Making services your own
This time of the year is commonly agreed to be the time to make new resolutions for changing your life and probably upholding them for about two weeks. I’m not stranger to this great tradition, and for me the resolution time starts with lists, lists that are supposed to organize my life completely and make every single decision just a to do task, from grocery shopping to starting new projects, January is all about the lists. This time around I started using pinterest as the main collector of my lists, specially those related with shopping, while this is not the main objective of the platform and the interface is not optimized for doing this, it adapts quite well to what I was looking for, a way to visualize the main ingredients in my pantry so I don’t have to craft a grocery shopping list every time I head to the supermarket.
Today, while listening to this talk on the research behind the new twitter design, I started thinking on how often do we adapt services to our own purposes, even though there is nothing on the service that could hint to this hiding uses. One great example of this, is how Qatar retailers are using Whatsapp to better communicate with their clients, as an ordering tool profiting of the send images feature to avoid miscommunication, as a means to facilitate the delivery process thanks to the pin location feature, or as a means to collaborate with the internal team through group messaging.
While we do this constantly and naturally with a lot of digital services, this kind of behavior is not common in other, more traditional, services, you don’t go around a bank trying to hack the banking system to make your own customized service, is more like pre-set options where you choose which kind of interactions you want to have or need and roll with it. So what is the difference here, why I can easily appropriate some services and make them work however I want and for others seems so difficult?
I think that the main differences are four:
- Digital services require us to gain an in-depth knowledge of the service. I can, mostly by memory, explain the main functions and features of Twitter, Facebook, Tumblr, dropbox, among many other services that I use on a daily basis, because for using them I need to know this stuff, and because they have made it very easy to me to learn how to use the service. This leads me to the second point.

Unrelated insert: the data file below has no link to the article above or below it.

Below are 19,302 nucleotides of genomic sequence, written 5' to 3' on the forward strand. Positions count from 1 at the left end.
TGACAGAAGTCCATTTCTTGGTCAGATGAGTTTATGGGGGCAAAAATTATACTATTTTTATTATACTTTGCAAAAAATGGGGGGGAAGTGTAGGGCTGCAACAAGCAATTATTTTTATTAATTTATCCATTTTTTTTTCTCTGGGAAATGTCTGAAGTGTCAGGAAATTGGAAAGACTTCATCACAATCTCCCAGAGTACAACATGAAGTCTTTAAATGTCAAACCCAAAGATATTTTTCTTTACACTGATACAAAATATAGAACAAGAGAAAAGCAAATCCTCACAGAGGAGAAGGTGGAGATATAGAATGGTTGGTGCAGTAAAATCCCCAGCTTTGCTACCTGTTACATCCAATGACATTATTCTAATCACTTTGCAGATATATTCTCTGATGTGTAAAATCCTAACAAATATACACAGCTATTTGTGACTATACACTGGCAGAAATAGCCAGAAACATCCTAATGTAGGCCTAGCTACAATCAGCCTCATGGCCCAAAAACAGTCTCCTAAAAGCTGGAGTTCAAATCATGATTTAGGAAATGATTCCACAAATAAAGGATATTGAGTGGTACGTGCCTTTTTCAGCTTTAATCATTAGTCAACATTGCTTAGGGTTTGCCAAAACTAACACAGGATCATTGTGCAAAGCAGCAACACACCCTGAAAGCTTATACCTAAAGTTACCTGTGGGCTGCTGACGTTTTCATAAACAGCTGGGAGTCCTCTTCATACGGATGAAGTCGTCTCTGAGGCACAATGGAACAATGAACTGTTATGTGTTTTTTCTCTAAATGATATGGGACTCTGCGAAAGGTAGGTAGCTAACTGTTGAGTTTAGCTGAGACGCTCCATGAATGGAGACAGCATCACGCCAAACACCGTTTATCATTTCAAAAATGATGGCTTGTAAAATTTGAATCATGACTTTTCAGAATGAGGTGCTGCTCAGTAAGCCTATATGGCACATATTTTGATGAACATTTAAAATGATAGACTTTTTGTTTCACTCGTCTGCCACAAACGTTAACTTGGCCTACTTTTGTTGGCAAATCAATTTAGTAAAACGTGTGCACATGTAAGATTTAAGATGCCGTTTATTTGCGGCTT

- Digital services allow us to understand consequences of our interactions with the service. As I know the features and rules of the service, I can deduce what will be the expected result of my actions. For example, before smartphones became widely spread I was using twitter as a way to chat with my best friend, I knew that with every @mention she would get an sms and since I could also use sms to tweet, this became a quick and easy way to send her messages even when we were in different countries and without having to access a laptop.
- There are not preconceived ideas of how these services should work. Everyone steps into the service with just a mild idea of what it could be useful for, but the lack of definition allow us to generate connections more easily and potentially solve problems that weren’t address by the service.
- Most digital services are pretty simple. They aim to solve one specific need or to enhance one’s capability for doing something, but try to do so across different context which allow us to easily hack the service in order to comply with our needs.
This environments of user-led innovation have been enhanced by what Eric Von Hippel has called user toolkits for innovation, a set of technological tools and rules for the use, which circumscribe an overall space within which users are able too freely innovate (see more), think of the Twitter API or the Tumblr theme creator.
This concept of user toolkit for innovation seems really interesting, I wonder if it could be relevant to more traditional services. What might a user toolkit for innovation in healthcare look like? Which challenges and obstacles could arise for creating one?